The demographic — which remains in the throes of White grievance and an apocalyptic vision that postulates America (indeed “Western civilization”) is under attack from socialists, foreigners and secularists — forms the core of the MAGA movement. Many have rejected the sanctity of elections, the principle of inclusion and even objective reality.
Understanding this phenomenon goes a long way toward explaining the MAGA crowd’s very unreligious cruelty toward immigrants, its selfish refusal to vaccinate to protect the most vulnerable and its veneration of a vulgar, misogynistic cult leader. If you wonder how so many “people of faith” can behave in such ways, understand that their “faith” has become hostile to traditional religious values such as kindness, empathy, self-restraint, grace, honesty and humility.
In order for this “faith” to endure, however, it’s become necessary to refashion Jesus Christ from his previously understood role as a humble teacher into a vicious fanatic exhorting his followers to hatred, revenge for imagined slights, and even murder of others as exemplifying the “essence” of Christianity. Racism, bigotry, and intolerance have to become “Christian” virtues in order for this warped version of “faith” to sustain itself.
Rubin quotes Robert P. Jones, head of the Public Religion Research Institute. Jones describes this “new” Christian ethic among most white evangelicals in which “the willingness to act in self-sacrificial ways for the sake of vulnerable others—even amid a global pandemic—has become rare, even antithetical, to an aggressive, rights-asserting white Christian culture.”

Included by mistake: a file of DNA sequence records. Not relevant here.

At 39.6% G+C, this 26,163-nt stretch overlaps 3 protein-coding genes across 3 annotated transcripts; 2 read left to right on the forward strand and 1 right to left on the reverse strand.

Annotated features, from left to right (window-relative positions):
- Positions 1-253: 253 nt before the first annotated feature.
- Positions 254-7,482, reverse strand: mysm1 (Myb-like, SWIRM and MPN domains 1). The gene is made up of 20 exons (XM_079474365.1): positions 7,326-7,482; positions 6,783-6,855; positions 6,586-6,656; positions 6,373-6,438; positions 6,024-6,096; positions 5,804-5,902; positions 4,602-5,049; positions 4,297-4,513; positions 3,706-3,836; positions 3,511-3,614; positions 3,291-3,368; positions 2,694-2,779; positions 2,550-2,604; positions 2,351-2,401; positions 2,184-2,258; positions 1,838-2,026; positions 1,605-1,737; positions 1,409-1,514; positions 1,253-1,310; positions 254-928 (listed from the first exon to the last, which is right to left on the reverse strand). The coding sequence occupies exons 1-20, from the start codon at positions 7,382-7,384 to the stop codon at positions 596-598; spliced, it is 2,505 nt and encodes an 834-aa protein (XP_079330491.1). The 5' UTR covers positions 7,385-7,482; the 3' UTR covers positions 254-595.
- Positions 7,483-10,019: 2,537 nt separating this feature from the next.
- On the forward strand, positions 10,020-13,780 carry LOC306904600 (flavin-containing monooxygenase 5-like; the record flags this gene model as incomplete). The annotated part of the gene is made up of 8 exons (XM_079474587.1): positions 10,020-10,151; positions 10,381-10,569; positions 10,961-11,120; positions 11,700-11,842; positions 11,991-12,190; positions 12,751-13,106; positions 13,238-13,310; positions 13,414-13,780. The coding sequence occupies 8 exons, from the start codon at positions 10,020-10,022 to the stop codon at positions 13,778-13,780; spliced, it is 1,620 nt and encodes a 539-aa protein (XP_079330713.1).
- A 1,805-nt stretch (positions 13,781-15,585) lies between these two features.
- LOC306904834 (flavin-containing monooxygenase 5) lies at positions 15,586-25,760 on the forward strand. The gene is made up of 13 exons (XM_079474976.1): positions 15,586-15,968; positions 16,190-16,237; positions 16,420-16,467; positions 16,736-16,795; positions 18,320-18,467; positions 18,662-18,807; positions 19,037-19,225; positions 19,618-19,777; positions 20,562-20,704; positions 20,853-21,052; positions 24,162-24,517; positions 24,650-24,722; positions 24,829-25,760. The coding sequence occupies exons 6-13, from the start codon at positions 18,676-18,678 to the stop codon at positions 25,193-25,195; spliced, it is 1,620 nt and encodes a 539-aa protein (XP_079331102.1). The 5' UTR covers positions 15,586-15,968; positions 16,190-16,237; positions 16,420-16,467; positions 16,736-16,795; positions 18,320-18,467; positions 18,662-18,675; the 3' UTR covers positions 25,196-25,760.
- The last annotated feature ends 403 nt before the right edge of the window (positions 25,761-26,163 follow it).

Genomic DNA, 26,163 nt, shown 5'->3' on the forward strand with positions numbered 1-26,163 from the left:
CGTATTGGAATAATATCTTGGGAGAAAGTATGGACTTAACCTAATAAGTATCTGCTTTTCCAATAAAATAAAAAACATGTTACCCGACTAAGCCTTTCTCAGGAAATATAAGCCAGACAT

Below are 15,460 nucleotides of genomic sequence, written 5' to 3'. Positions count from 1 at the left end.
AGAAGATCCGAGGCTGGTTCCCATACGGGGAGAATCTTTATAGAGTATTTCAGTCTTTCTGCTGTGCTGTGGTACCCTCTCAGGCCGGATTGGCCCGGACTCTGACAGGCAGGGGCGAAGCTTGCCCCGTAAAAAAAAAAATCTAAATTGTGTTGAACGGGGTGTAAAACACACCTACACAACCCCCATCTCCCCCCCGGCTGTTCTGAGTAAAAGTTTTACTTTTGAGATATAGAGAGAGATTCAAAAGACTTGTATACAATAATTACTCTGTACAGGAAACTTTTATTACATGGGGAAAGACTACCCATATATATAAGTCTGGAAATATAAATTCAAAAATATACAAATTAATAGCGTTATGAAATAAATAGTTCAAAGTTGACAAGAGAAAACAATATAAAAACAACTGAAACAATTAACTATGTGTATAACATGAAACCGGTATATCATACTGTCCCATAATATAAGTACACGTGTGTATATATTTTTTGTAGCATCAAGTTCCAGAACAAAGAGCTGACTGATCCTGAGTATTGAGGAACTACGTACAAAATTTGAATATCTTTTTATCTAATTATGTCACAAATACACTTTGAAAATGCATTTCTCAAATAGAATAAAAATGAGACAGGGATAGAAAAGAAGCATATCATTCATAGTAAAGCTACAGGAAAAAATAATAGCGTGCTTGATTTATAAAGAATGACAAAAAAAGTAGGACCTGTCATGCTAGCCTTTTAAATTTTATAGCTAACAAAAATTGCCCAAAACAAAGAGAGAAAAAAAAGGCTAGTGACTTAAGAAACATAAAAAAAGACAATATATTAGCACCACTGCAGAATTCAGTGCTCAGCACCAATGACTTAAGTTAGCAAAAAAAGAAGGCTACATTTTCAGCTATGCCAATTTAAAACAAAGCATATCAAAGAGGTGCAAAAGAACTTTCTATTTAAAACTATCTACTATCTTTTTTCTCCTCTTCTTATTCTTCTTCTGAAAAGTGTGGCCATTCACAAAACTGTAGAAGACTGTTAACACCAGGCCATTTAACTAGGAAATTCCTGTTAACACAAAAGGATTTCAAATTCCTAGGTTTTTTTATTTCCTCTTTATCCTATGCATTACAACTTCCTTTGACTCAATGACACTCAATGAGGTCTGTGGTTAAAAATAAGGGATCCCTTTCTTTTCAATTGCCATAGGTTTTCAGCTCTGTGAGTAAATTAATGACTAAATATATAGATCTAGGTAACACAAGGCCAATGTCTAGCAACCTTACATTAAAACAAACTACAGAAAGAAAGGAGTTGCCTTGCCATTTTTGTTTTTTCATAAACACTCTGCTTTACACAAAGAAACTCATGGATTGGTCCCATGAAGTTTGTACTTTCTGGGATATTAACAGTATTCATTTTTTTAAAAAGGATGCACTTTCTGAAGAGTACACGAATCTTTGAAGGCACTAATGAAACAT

As self-identified evangelicals reject small inconveniences and show disdain for others’ lives, Jones observes, “there is no hint of awareness that their actions are a mockery of the central biblical injunction to care for the orphan, the widow, the stranger, and the vulnerable among us.”
None of this should come as a surprise. After all, even the violent, Trump-supporting thugs who attacked the U.S. Capitol on Jan. 6 demonstrated a revealing moment of this “muscular Christianity” when they briefly paused their looting, smashing, and defecating in order to say a mutual prayer professing their divine sensibilities. As this video taken in the Senate chamber shows, it was a tender moment of piety for all of them.
Yet before Trump Jr.’s speech, no single voice—not even that of the elder Trump—dared to so boldly and directly repudiate the teachings of Christ himself. None but Don Jr. has so directly dared to rend the tattered fabric of morality that white evangelicals long wore, however much it annoyed or inconvenienced them. Never before had anyone so directly crumpled up the pages of the New Testament, wadded them into a ball, and proudly wiped his ass with it.
But Donald Trump Jr. was willing to show us all exactly what type of people the majority of these white evangelical Christians are, what they aspire to be, and what they are willing to do to create the world they believe we all they deserve.
We don’t often see the curtain ripped down in quite that way. It couldn’t have been easy for him. And for that, Americans should be forever thankful.